I disagree with that type of angry discourse and I definitely don’t think you should be hammering 1/10 on a game you haven’t played based on arbitrary anger that some butthole YouTuber told you to be upset about.

  • An addendum to my previous post: I find it odd that people get so up in arms when a game gets hammered with 0/10s minutes after release but seem to be 100% okay with the same game getting hammered with 10/10s minutes after release.

  • @hanabi For the record, I think both are dumb, but it's much more palatable seeing unfounded love and enthusiasm than hatred and bitterness. I think that's a key difference. For example, I don't get upset when I see people love a movie I hate (e.g. The Lighthouse), but it does bother me when I see people relentlessly shitting on something, even when that something is also something I dislike (e.g. The Rise of Skywalker). Review-bombing also typically goes hand in hand with harassment, either of the creators, performers, critics, or some combination of the three, which is just never okay, IMO. If you don't like something or don't agree with some choices, cool! That's fine. People just rarely leave it at that.

  • @hanabi

    Both are absolutely stupid. You should have to provide a proof of purchase before you even gain access to user reviews these days.

  • I don't read user reviews or the comment sections of video gaming website's reviews. Mostly because they are weaponizing review scores in an attempt to validate their own opinion or push some hate fueled agenda. That shit is incredibly stupid and I don't want any part of that.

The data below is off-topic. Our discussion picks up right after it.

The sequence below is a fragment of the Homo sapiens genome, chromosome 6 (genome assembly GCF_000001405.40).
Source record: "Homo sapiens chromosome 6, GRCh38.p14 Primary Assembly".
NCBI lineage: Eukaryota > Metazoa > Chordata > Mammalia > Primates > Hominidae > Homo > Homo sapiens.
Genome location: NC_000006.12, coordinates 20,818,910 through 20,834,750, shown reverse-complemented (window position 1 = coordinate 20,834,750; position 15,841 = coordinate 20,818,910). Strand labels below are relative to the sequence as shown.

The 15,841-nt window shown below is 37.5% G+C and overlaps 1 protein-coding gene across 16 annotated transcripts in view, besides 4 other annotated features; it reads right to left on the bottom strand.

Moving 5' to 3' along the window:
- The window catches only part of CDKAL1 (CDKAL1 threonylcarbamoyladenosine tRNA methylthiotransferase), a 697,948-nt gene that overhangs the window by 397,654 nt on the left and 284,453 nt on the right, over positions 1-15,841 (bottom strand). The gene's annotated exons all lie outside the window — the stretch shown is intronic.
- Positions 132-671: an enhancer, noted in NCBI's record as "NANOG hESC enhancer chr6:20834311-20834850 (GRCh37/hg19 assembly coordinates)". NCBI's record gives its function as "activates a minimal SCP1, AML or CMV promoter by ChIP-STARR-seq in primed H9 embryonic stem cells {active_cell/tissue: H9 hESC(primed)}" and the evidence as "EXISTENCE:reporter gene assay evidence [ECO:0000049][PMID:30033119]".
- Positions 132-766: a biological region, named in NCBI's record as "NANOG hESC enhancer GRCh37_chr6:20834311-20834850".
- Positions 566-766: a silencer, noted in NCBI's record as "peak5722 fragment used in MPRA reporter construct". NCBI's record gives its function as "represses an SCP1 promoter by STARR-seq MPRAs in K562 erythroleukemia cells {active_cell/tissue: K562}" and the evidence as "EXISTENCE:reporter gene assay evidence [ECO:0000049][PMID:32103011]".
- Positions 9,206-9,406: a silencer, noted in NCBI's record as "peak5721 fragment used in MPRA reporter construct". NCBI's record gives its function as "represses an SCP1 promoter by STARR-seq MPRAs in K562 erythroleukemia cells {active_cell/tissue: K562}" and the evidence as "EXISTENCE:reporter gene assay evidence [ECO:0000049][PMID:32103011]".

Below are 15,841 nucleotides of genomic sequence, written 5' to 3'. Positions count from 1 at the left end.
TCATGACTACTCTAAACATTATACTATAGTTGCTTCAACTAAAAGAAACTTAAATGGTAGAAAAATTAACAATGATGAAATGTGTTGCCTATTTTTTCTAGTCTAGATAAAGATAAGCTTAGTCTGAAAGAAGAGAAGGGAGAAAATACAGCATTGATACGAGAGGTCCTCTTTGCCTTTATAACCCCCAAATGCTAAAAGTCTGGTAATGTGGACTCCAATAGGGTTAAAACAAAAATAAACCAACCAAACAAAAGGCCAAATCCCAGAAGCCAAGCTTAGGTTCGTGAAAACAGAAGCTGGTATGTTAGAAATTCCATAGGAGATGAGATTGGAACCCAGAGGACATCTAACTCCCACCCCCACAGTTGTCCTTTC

• Banned

    I actually like Rich from ReviewTechUSA's take on the subject.
    Review bombing has it's place. If a developer or publisher has done something egregious with a game or something relating to it, review bombing can be an excellent way to have the voice of the fanbase heard very clearly.
    If, however, you're doing it because of some completely asinine bullshit like having an "SJW agenda forced down your throat" (and to anybody who actually thinks TLOU2 does anything remotely like that, I have to question how strong your grasp of politics and social matters really is), you're just dumb and making yourself look like a big idiot.

  • @el-shmiablo The problem with that logic is that it relies on the person using it being the sole arbiter of what's a justified excuse for review bombing and what isn't. Personally I don't like the idea of saying "you're right to be upset but you aren't" which is why I think every opinion is at least worth listening to and trying to see the logic in, and why I think review bombs are inherently a good thing since even if it's for a stupid reason you can use them to see WHY the general masses are upset about the subject at hand. Now whether you agree with their assessment is another matter entirely but I mean if I worked at a marketing firm I'd at least think such free and easy data would be really useful in the long run.